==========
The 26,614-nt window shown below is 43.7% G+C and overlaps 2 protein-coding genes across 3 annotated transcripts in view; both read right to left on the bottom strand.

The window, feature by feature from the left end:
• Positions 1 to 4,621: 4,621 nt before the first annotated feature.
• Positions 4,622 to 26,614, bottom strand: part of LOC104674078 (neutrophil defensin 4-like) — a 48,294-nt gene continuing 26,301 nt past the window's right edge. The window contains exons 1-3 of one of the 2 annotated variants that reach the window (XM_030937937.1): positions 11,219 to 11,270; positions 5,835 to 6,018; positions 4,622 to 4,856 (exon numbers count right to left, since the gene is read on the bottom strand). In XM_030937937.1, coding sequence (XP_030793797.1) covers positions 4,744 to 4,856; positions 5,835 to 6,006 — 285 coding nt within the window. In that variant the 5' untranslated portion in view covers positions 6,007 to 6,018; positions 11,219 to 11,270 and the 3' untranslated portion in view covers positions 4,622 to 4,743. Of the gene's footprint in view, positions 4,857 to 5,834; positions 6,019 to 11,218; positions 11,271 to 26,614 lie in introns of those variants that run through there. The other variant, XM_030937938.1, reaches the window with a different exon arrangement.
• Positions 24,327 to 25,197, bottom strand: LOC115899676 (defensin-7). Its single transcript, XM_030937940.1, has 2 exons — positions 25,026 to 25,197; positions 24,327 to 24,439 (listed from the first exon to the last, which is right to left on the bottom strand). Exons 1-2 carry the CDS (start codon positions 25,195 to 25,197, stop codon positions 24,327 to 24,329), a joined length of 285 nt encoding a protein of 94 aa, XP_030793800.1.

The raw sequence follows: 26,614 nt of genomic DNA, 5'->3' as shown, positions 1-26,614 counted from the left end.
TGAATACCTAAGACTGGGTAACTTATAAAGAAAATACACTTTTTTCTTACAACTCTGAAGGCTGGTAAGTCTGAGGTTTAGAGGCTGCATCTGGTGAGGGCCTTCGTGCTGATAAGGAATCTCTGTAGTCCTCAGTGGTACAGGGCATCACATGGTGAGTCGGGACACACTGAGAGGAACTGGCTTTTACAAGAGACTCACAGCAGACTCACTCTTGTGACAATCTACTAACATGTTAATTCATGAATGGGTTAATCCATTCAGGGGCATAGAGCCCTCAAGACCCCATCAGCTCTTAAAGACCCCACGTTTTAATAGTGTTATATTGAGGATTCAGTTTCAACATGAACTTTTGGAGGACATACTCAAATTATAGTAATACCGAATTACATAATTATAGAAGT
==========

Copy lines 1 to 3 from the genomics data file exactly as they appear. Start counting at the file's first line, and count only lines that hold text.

The 26,614-nt window shown below is 43.7% G+C and overlaps 2 protein-coding genes across 3 annotated transcripts in view; both read right to left on the bottom strand.

The window, feature by feature from the left end:
• Positions 1 to 4,621: 4,621 nt before the first annotated feature.